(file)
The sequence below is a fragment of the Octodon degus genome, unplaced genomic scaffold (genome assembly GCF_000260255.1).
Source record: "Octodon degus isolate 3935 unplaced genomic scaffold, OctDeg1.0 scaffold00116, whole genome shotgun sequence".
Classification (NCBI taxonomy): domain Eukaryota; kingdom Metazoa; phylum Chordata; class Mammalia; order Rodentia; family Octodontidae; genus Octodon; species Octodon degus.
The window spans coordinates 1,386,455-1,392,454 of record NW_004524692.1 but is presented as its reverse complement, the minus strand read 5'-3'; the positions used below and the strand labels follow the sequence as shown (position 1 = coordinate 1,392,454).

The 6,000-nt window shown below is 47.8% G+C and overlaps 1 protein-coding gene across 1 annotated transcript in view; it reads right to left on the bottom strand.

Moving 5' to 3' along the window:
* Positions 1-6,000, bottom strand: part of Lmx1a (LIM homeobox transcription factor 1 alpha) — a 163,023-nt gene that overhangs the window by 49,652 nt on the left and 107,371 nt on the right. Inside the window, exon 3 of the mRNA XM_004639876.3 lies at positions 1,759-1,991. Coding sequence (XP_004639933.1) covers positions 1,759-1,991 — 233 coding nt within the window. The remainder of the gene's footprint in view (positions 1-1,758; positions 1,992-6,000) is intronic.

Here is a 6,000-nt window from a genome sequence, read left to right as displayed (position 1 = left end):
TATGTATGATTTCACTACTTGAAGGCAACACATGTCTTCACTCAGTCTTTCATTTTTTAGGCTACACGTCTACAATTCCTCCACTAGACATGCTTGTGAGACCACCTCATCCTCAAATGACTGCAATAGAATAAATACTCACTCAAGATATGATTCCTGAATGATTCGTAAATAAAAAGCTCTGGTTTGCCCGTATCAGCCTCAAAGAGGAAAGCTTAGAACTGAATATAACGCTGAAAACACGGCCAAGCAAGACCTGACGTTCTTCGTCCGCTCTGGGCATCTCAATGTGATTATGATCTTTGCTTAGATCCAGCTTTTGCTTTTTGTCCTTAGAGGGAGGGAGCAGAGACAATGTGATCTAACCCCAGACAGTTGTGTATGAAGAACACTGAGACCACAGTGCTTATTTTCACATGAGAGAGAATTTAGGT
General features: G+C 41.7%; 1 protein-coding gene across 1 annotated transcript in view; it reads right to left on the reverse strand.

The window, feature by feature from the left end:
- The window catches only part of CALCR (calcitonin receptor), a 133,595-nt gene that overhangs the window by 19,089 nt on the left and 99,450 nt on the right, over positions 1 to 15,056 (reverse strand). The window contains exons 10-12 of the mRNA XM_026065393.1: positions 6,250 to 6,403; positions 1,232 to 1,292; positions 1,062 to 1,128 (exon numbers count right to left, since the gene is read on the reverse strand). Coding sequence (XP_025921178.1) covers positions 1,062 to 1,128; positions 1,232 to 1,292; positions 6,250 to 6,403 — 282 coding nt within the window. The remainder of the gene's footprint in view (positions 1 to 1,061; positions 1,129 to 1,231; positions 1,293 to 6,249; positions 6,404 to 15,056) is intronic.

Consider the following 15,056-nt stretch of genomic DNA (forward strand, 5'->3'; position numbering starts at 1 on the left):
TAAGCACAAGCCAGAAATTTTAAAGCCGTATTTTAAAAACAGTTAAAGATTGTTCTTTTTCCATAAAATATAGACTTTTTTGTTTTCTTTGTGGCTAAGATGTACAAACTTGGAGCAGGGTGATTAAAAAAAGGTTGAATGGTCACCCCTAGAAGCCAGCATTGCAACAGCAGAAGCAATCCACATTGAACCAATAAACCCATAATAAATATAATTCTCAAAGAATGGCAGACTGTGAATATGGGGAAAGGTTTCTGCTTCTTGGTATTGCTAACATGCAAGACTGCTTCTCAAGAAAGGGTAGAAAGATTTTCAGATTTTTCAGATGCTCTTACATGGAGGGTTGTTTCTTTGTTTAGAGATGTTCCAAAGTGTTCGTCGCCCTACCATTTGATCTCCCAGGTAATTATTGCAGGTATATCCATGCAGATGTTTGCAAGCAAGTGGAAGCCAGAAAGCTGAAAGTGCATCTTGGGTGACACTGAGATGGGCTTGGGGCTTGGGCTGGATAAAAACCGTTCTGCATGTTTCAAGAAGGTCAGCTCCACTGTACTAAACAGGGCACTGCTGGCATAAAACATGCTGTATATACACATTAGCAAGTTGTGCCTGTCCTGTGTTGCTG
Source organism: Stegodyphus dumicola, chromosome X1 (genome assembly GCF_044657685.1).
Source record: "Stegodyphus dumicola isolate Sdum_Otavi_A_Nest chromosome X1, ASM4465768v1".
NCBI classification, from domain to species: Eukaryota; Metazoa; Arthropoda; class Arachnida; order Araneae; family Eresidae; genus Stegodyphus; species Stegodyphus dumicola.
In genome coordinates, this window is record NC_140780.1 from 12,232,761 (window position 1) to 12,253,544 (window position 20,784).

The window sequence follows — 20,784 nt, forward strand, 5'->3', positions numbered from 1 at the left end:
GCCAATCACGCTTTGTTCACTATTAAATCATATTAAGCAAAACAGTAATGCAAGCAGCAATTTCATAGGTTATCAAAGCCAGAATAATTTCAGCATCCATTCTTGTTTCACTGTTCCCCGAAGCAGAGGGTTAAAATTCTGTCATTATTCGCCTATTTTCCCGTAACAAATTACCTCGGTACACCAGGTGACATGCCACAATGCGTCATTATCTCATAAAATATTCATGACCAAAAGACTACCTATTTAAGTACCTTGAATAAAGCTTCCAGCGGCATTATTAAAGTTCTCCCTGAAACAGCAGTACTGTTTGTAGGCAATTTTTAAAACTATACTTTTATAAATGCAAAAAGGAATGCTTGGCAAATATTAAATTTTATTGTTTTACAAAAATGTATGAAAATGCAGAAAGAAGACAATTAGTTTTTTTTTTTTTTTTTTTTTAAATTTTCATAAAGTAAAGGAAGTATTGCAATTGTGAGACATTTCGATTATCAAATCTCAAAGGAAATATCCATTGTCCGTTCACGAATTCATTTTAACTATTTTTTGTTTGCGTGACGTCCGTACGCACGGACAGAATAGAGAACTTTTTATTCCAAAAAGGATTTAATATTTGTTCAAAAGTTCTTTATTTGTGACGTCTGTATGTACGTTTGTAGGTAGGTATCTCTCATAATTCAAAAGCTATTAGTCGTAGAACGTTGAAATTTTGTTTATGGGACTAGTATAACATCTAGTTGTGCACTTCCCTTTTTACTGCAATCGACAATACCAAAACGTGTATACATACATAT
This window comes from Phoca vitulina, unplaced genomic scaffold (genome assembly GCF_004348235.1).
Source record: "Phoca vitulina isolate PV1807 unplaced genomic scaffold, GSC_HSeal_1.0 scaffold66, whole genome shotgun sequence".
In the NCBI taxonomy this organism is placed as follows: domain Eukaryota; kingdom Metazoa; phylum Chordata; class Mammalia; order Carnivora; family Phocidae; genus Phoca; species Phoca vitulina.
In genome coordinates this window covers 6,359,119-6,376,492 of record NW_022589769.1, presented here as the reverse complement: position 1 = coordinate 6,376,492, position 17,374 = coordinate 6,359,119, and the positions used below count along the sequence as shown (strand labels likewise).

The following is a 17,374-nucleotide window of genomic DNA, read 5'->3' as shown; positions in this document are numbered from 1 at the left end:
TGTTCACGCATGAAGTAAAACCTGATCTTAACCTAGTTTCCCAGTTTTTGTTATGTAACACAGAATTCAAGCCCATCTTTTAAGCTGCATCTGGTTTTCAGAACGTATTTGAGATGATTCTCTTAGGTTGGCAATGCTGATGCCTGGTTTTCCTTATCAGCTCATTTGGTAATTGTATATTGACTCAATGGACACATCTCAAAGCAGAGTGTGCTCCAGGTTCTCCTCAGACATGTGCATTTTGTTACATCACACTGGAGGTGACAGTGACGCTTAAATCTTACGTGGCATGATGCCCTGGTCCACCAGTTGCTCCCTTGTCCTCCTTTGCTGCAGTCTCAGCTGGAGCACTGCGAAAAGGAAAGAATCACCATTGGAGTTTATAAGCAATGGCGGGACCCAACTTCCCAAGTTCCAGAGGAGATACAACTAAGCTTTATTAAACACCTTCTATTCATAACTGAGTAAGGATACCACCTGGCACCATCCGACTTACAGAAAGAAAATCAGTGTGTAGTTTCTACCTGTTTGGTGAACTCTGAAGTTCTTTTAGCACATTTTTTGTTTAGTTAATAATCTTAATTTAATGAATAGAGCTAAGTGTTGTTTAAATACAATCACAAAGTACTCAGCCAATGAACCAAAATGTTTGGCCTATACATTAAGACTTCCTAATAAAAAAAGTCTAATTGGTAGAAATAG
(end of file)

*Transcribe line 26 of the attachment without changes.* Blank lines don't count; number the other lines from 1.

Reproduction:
TGTTCACGCATGAAGTAAAACCTGATCTTAACCTAGTTTCCCAGTTTTTGTTATGTAACACAGAATTCAAGCCCATCTTTTAAGCTGCATCTGGTTTTCAGAACGTATTTGAGATGATTCTCTTAGGTTGGCAATGCTGATGCCTGGTTTTCCTTATCAGCTCATTTGGTAATTGTATATTGACTCAATGGACACATCTCAAAGCAGAGTGTGCTCCAGGTTCTCCTCAGACATGTGCATTTTGTTACATCACACTGGAGGTGACAGTGACGCTTAAATCTTACGTGGCATGATGCCCTGGTCCACCAGTTGCTCCCTTGTCCTCCTTTGCTGCAGTCTCAGCTGGAGCACTGCGAAAAGGAAAGAATCACCATTGGAGTTTATAAGCAATGGCGGGACCCAACTTCCCAAGTTCCAGAGGAGATACAACTAAGCTTTATTAAACACCTTCTATTCATAACTGAGTAAGGATACCACCTGGCACCATCCGACTTACAGAAAGAAAATCAGTGTGTAGTTTCTACCTGTTTGGTGAACTCTGAAGTTCTTTTAGCACATTTTTTGTTTAGTTAATAATCTTAATTTAATGAATAGAGCTAAGTGTTGTTTAAATACAATCACAAAGTACTCAGCCAATGAACCAAAATGTTTGGCCTATACATTAAGACTTCCTAATAAAAAAAGTCTAATTGGTAGAAATAG